What cyber security trends from 2016 did you see?
Ransomware, ransomware, ransomware!
Not only this, but 2016 was also year of insider threats. Email continued to be the main route of entry, with phishing scams running rife in organisations.
Ransomware got its own stage in 2016: before many people were mixing the attack up with other methods of entry or it wasn’t on the agenda for many decision makers. However, now it’s not something just for certain high-profile organisations, it’s a problem for everybody.
What is the future of the cyber security industry looking like?
One of the main trends that I’ve seen, and that I believe will become more prevalent, is the changing motivations of cybercriminals. Previously, hackers have mainly acted in reaction to something.
The attack was usually in retaliation to if a public figure or company had done something which had been perceived as morally incorrect, the attacker would demonstrate that their community will make them pay for their actions.
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Recently, cybercriminals have been demonstrating that their activities are becoming more about financial gain and recognition, rather than revenge. Although this was always a motivation, after all one of the easiest ways to make money is to get hold of personal records and sell them on the dark web, we’re now seeing a notable increase of attacks for this purpose.
I also predict an unfortunate increase in cyber-attacks in local government and healthcare. If we take the example that personal records hold the most profit, which institutions hold a wealth of these, and aren’t given a large budget for cybersecurity? Public sector organisations. For example, we’ve seen 21 universities hit by attacks in the last 12 months, and I see that public sector vulnerability continuing into the future.
Finally, I believe that we are at a tipping point with BYOD and mobile working as digitally minded businesses strive to enable the user and deliver a great experience for employees. By blurring the line between work and home, we’ve created a workforce that can be more mobile, productive and comfortable by using hardware that they are familiar with as consumers, such as having an iPhone as both a work and personal device. However, we’ve seen an alarming rise of breaches caused by employee negligence, human error and users being given access to files that don’t correspond to their role, accessing huge chunks of the network they shouldn’t have sight of.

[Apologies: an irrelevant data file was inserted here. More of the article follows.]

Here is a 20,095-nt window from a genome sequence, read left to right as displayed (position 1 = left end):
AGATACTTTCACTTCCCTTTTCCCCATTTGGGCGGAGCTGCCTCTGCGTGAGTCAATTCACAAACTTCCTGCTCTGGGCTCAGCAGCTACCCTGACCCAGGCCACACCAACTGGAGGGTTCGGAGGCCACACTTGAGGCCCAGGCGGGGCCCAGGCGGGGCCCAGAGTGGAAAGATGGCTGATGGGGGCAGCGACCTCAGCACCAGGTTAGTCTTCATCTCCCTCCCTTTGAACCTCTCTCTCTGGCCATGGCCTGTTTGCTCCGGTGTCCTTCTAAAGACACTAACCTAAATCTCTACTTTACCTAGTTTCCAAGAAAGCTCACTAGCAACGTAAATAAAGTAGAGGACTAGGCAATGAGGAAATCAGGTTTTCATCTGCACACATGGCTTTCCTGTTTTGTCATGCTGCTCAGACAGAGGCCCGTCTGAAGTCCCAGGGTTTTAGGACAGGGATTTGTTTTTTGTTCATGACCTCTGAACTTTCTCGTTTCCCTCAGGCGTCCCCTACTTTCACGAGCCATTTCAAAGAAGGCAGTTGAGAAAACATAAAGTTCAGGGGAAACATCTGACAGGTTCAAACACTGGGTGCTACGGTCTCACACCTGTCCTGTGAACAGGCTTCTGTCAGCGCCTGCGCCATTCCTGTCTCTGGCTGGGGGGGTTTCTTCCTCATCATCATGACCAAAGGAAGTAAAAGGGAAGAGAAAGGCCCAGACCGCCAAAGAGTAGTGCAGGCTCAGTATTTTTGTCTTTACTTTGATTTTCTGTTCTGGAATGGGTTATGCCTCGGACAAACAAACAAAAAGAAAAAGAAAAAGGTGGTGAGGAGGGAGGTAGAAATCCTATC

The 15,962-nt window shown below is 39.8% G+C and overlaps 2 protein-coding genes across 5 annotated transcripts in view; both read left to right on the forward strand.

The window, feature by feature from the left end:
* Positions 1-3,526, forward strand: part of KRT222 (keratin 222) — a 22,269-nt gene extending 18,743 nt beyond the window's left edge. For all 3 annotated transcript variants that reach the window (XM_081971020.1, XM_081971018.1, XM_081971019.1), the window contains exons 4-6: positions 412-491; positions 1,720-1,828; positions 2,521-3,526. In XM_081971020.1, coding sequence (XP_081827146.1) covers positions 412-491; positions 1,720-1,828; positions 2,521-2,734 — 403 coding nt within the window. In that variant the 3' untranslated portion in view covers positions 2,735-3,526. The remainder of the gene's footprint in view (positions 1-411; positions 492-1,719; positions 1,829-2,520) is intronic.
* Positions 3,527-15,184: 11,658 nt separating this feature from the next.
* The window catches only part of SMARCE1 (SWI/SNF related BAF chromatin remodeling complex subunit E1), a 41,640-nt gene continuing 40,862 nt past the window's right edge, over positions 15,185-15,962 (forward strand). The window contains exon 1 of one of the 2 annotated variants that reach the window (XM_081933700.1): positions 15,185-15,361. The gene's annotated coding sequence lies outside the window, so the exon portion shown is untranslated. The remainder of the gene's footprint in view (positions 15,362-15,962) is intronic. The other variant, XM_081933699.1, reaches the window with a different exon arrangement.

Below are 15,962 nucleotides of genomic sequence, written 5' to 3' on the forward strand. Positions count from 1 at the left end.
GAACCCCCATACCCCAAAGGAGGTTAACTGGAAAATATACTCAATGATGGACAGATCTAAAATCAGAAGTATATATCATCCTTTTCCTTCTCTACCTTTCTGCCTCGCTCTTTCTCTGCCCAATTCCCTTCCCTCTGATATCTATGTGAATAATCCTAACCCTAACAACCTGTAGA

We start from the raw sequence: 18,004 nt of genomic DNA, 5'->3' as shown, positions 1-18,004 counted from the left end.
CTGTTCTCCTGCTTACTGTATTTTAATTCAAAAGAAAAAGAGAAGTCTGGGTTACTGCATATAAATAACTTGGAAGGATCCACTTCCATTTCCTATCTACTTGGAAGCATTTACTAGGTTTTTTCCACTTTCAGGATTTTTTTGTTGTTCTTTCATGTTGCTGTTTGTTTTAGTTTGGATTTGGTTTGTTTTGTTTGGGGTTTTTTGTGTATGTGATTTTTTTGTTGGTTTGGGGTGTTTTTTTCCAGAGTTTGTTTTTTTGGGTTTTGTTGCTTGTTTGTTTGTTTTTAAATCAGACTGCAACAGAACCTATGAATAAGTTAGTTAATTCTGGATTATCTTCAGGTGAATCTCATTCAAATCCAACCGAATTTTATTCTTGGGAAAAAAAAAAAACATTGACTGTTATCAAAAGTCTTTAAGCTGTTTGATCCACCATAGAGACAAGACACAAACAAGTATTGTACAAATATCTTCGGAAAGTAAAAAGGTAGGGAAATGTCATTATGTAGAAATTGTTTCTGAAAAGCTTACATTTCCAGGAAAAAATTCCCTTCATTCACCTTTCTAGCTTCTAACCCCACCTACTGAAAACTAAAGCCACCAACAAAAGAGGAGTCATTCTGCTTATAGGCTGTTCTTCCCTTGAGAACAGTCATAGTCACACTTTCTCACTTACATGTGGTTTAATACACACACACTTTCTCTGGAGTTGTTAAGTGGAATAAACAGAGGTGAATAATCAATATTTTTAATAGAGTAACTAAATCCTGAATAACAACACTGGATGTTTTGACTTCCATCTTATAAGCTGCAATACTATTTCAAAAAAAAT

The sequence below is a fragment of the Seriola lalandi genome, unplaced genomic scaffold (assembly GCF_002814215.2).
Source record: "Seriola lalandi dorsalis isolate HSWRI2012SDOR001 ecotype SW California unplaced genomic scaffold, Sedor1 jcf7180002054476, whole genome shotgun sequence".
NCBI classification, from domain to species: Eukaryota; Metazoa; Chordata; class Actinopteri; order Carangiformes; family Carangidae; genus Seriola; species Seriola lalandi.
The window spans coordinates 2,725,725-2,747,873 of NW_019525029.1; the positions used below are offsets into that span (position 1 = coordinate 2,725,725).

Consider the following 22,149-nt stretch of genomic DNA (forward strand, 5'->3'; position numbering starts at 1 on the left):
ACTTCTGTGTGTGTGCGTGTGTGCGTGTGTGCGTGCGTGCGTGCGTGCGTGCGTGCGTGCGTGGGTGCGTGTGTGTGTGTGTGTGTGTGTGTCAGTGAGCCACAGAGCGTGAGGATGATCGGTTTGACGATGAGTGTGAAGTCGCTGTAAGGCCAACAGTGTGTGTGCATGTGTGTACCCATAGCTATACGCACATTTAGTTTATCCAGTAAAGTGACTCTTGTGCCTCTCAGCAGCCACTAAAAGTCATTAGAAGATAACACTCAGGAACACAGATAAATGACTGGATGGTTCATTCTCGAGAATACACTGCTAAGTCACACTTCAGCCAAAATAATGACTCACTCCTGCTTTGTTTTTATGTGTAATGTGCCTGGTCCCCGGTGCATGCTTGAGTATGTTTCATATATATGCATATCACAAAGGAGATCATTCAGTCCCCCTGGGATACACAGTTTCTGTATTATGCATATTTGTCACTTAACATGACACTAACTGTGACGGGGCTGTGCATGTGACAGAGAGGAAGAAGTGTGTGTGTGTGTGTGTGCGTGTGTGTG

We may well be at a point where an organisation could turn around and claim that the threat of cybercrime is too great to give employees these permissions, and take a five-year step back in user experience. Laptops will not be allowed off premises, admin rights will be removed, consumer devices such as iPhones will be swapped for Blackberries, and remote working will be prevented. This will be sad for the progression of information technology as a whole.
How important will AI and automation be in cyber security moving forward?
When it comes to AI and automation, fundamentally we’re talking about threat prediction.
At the minute, there are plenty of players in the protection space. It’s like offering to give someone the flu, and then offering an antidote – people would much rather avoid the flu in the first place, which is where prevention and prediction are now coming into play.
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For example, if you were to log into Facebook on holiday, or made a payment from an unusual IP range or location, your bank or social account would contact you to confirm your activities. All of this is intelligent automation based on certain rules, and is a large part of what will make prediction and prevention the future of cyber security.
However, this could be a double-edged sword. Using AI and automation in this sense, hacktivists could use the tools to block people out of accounts and prevent access. Unfortunately, no level of cybersecurity can block 100 percent of attacks.
How devastating will data breaches be post-GDPR?